We’ve become accustomed to hearing the stories of Black beauty bosses who started their businesses in their kitchens with a few dollars, family hands on deck, and then bootstrapped their way to million dollar success.
This story is true for women like Courtney Adeleye of The Mane Choice, Monique Rodriguez of Mielle Organics, and Raynell “Supa Cent” Steward who launched The Crayon Case.
But one thing that these women can all agree on, no matter how you get your start, you have to know your numbers, and reinvest in your business. That’s where Arielle Loren and her team at 100K Incubator come in. They’re helping women in business thrive and grow, and Black beauty entrepreneurs is one group benefitting greatly from the service.
“I don’t believe in bootstrapping and this concept of, I’m supposed to take a hundred dollars and turn it into a six-figure business. I think it’s just a bit dishonest, and it doesn’t tell the full story of how you get from $100 to $100,000 in sales,” Loren told ESSENCE. “I think it can be intimidating for a lot of Black women, not only to ask for the money, but I think a lot of times, they’re scared to put their ideas out there in fear that someone who has the funding will swoop it from under them.”
My first interaction with Loren was the The Bawse Conference in Miami Beach this past summer where she held a Q&A on strategic moves that women can make to get on track for getting funding for their businesses, and get off the bootstrapping road. The information was tangible and actionable, which can be difficult to deliver at a large conference. I was impressed and wanted to learn more.
It’s likely because Loren herself had been on the other side of the podium. Although she has a Masters in management from Harvard, and studied international business management at Georgetown, she says that it was through her own real life business ventures that she learned how difficult running a business can be, and how many questions a CEO might have when they’re starting out.
So she created 100K Incubator, the first business funding mobile app for early stage women entrepreneurs. They’re on a mission to help 100,000 women get funding for their businesses and to scale to a minimum of $100,000 in annual sales. Since launching, the Incubator has put 1,000 women through their beta program and have gotten those women access to over $1M in total capital.
“The truth of the matter is real life experience is what really prepares you and trains you for running a business,” she said. “But there’s nothing like being in my business, even to this day, where with more money, and more sales, and more customers, and more responsibility, and more staff, comes more lessons and greater heights that I have to grow to as a CEO.”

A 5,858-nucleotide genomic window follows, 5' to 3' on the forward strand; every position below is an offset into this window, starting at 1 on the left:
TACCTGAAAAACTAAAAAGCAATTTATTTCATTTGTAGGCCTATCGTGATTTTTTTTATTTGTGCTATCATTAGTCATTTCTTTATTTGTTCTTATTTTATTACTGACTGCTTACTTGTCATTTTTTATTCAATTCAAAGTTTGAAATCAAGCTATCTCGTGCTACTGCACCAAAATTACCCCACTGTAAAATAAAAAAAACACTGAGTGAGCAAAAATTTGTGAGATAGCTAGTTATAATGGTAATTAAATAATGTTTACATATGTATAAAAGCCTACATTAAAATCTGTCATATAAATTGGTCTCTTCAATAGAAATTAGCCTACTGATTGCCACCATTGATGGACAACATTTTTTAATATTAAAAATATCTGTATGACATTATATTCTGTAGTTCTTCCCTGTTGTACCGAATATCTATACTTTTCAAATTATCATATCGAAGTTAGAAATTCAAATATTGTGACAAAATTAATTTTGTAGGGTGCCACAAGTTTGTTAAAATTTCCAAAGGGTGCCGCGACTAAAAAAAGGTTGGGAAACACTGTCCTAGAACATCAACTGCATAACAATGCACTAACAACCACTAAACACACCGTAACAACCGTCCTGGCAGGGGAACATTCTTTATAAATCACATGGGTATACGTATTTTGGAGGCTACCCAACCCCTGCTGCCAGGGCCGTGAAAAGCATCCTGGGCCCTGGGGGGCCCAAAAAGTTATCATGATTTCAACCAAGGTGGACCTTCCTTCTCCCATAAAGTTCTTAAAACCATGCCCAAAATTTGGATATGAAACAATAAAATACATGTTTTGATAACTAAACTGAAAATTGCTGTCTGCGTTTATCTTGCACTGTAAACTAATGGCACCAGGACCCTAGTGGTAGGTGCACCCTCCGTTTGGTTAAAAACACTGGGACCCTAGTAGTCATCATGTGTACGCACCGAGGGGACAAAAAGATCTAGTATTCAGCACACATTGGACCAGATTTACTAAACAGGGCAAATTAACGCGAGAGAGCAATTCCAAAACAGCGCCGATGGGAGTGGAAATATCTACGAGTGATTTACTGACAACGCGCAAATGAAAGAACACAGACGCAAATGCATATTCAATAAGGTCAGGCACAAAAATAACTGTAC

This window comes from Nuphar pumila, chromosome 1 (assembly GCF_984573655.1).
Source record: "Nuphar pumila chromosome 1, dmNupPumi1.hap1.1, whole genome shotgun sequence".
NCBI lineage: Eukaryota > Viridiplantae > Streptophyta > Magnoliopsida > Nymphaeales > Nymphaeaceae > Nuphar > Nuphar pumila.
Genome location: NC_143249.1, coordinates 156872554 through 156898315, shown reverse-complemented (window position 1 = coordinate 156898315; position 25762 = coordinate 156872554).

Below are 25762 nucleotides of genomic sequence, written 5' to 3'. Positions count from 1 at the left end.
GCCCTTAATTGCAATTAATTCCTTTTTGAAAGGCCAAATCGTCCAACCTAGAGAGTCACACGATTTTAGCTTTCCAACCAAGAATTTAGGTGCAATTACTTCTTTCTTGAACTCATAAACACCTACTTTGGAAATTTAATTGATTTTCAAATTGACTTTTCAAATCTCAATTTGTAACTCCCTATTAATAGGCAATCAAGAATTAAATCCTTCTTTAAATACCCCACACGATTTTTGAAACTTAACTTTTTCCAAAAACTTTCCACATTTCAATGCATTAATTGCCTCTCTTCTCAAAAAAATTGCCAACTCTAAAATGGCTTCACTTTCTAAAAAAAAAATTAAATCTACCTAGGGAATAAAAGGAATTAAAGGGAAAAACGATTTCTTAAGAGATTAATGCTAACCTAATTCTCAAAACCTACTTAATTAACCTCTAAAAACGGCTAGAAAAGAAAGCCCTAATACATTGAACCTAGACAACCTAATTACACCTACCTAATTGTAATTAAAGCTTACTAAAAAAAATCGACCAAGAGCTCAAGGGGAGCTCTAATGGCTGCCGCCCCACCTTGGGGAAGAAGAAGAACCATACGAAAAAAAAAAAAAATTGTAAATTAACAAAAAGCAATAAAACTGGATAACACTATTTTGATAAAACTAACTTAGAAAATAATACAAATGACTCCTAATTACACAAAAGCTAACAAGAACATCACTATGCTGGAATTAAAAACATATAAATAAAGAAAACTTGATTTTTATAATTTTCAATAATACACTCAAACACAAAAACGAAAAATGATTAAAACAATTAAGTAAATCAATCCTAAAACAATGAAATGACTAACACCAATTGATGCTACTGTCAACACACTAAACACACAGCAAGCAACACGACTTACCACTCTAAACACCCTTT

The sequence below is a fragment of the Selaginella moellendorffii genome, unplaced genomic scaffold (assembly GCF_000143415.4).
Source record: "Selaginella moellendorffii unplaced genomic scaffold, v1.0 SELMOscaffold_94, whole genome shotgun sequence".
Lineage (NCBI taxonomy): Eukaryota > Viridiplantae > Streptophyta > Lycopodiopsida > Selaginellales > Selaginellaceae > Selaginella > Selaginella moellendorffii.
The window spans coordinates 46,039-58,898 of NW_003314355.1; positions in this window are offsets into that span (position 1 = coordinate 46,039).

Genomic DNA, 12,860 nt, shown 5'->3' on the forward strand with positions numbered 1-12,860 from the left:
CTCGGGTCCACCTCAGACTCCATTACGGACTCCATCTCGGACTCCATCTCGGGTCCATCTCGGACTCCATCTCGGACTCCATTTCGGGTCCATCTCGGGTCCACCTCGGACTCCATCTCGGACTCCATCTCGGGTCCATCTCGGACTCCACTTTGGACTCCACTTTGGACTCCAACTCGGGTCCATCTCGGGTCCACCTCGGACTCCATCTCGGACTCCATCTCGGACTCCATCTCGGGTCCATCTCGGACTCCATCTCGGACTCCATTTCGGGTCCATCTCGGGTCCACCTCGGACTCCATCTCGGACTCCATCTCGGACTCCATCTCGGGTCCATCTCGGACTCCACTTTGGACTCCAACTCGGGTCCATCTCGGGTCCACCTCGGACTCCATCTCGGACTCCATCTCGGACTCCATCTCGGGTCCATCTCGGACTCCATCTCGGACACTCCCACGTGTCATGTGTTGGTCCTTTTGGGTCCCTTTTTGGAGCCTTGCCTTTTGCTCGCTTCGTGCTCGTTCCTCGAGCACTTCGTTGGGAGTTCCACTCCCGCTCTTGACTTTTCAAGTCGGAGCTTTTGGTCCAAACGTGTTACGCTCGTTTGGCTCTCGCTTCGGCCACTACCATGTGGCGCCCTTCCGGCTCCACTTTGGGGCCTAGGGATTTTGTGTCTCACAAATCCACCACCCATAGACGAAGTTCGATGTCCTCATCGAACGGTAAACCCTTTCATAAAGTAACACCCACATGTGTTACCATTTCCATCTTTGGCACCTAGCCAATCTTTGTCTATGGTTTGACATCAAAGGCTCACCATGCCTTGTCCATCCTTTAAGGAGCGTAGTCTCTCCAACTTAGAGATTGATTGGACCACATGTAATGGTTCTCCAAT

Along with Loren’s business development agency, 100K Incubator has helped women not only get access to capital but also build their sales funnels, set up their advertising campaigns, and create scalable and sustainable businesses through live coaching and classes. Based on the testimonials on the website, the women in the Incubator are finding success with it. But I wanted to get a sense of the main ingredient in Loren’s secret sauce to business success for these ladies.
So I reached out to some of the women of 100K incubator who’ve worked with Loren and her team to get the real deal on how they’re spreading the magic. Nearly a dozen women wanted to talk, eager to share what they’ve gained from working with the Incubator.
I spoke to Joelle Lynn, creator and owner of Happy Girl Products, Afira Miller, owner of Sugadoo Cosmetics, Dominique Henderson who owns Goodnight Hair Bonnets, Makuyo Nettey of Maninya Afri-Caribbean accessories and wellness brand, Saraa Green, who’s launching a Kickstarter for her product in January 2020, and finally Venise Dixon, owner of Indulgence Massage & Bodywork spa in Bowie, Maryland.
I was immediately blown away by the variety of the businesses that the Incubator works with, hitting almost every beauty category in some way, including wellness and self-care. And the constant for all the rising CEOs was the exemplary educational business tools that they get from being a part of the Incubator.
“I think as entrepreneurs we go through this phase where we’re unsure, like, ‘Is this the right time to do this? Is there an audience for this? Is there a market or community for this?” said Saraa Green, who found the Incubator via Google Search.
Her mother Angela Green created TheBraidReleaser in 1992 out of necessity for caring for her two daughters’ hair. In January Saraa received her MBA, and decided to continue to develop the product after she used it for a required business proposal for school. Even with more knowledge than the self-taught businesswoman, she knew she needed more help in order to turn TheBraidReleaser into a sustainable brand.
“What do degrees really mean. In my mind I was like I have my MBA, let’s do this. But that’s not the case all the time,” Green continued. “Arielle was very real with me. She asked, do you have your business registered? Do your have your EIN? Do you have your LLC? I was like, ‘Oh this is really happening!’”
“It’s been a lot of work. I’m not going to say it’s easy. But I love learning and I think people really need to know the importance of community. Having a circle helps. In my journey hearing these other women’s stories has made me want to grind harder.”
The 100K incubator is available on both Apple and Google app stores. Visit the official website to learn how to start a free 3-day trial or sign up for the $19.99 monthly plan, or $99.99 annual plan.